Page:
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YouTube ban: Running out of excuses

Updated Mar 01, 2014 05:06pm

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One fine evening in September 2012, a law abiding, zealous and concerned countryman made a phone call to the Prime Minister’s office “Raja sahab, have you read the news? The Libyans have killed the US ambassador and the situation is out of control. I can not believe it, it’s incomprehensible. We must fix this at once, it’s important that we do so now”.

Shortly after, then Prime Minister Raja Pervez Ashraf did what duty demanded of him, he passed an executive order to ban access to YouTube. It made absolute sense, but that wasn’t enough, duty demanded that the state go one step ahead – not to be competitive with Libya or Egypt – and sanction a day for “showing love to the Prophet”. And so, passionate lovers thronged the streets of Karachi, Lahore, and Islamabad and showered their affection by pelting stones, setting ablaze a few buildings and a bunch of cars; yes, passion can be ruthless.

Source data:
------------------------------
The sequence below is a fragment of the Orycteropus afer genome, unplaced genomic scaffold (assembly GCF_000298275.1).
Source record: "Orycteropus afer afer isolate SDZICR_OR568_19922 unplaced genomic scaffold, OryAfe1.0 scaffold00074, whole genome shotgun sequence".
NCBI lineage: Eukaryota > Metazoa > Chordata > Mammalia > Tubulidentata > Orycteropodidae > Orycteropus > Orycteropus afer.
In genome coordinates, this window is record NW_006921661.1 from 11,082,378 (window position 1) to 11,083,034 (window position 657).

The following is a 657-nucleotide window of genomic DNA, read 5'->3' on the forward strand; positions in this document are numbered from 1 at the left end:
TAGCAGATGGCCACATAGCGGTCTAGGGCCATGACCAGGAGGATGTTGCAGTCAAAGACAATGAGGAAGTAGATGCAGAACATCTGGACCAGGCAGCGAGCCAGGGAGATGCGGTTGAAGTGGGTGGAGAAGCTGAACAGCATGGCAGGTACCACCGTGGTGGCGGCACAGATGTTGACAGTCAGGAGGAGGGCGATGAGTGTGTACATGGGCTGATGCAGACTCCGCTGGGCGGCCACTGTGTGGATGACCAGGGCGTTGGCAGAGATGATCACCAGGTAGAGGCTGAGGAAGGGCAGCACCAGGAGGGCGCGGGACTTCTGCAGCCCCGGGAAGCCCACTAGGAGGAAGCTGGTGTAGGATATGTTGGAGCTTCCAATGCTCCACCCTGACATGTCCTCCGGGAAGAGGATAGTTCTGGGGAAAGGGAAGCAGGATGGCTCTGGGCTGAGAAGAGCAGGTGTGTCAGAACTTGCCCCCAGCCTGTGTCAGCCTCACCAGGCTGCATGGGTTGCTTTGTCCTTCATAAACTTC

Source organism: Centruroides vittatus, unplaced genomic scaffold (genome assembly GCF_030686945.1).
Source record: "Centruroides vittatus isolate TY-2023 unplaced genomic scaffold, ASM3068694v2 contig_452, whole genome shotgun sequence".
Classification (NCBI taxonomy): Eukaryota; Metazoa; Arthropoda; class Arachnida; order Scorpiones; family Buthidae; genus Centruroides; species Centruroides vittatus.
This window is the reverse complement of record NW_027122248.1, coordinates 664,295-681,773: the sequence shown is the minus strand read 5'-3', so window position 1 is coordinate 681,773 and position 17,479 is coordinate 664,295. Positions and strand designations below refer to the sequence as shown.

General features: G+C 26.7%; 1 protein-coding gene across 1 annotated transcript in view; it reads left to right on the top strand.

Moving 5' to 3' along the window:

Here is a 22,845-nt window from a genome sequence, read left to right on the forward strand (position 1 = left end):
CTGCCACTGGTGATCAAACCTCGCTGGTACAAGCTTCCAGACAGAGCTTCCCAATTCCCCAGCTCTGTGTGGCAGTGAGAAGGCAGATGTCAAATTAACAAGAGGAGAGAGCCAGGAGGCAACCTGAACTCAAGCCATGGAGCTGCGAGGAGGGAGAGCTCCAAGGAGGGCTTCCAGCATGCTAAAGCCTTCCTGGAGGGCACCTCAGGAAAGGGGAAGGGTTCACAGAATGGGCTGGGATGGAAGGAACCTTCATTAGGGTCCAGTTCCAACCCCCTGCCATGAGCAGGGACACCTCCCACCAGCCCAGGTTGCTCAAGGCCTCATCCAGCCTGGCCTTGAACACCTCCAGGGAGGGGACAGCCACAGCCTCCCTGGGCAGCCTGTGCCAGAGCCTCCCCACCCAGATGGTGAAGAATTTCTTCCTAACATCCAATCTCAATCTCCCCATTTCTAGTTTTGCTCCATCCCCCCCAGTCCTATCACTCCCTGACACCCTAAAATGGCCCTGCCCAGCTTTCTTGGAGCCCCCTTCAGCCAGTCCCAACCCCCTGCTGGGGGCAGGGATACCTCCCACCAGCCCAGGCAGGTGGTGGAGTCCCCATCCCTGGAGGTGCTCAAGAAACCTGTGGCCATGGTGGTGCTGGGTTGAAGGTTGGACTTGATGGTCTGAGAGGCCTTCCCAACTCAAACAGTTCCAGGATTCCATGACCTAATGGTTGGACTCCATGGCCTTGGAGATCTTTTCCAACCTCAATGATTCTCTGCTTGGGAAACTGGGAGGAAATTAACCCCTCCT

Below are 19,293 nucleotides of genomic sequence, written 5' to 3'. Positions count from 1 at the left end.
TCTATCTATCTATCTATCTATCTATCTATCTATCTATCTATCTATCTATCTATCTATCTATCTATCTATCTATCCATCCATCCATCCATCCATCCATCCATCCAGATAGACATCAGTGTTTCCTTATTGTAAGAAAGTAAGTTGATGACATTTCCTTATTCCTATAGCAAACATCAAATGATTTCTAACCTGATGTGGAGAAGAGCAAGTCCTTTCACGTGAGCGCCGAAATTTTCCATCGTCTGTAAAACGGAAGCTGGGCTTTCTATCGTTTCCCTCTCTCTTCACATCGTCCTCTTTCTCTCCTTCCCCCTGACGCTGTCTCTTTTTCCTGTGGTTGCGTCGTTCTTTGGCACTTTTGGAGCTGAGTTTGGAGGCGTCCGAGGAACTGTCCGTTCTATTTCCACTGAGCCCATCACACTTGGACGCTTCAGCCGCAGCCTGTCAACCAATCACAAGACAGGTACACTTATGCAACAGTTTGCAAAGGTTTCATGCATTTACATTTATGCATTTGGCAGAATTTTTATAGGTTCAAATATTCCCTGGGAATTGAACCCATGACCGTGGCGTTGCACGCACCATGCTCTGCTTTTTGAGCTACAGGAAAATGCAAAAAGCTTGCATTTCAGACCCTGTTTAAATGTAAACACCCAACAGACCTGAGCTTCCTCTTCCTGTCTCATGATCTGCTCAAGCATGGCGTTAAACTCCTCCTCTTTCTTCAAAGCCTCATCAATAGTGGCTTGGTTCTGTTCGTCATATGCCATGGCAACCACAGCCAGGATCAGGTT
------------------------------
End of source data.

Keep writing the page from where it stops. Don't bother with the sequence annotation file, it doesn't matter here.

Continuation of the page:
After the ban in Pakistan was imposed, Afghanistan and Bangladesh followed lead. Both have since revoked the ban, to be clear Pakistan remains the only country in the world where YouTube is still blocked in reaction to the infamous video.

Although, there was a moment of clarity in December 2012 when the ban was revoked, but that quite literally lasted for two hours only. Letters, features, reports, articles and even court summons have gone unnoticed by the now Minister of State for Information Technology, Anusha Rehman Khan. Where Pakistan People’s Party that takes great pride in it’s liberal and democratic values initiated the ban, the Pakistan Muslim League (N) despite it’s love for economy, has paid no heed to the plight of artists, entrepreneurs, academics and businesses.

In countries where a local version of YouTube existed – an official legal presence of the company – the option to remove the video from their jurisdiction seemed an easy option to satisfy rioters and angry citizens. The method is simple, in areas where YouTube has a local presence a request can be sent by authorities to take down certain content citing a law and/or a court order. However, a quick look at the Google Transparency Report reveals that only a small portion of such takedown requests are complied with. In Pakistan’s case, however, Google does not have a local presence and therefore doesn’t abide by the local laws. [See Google’s response to localisation and content removal in Pakistan’s case].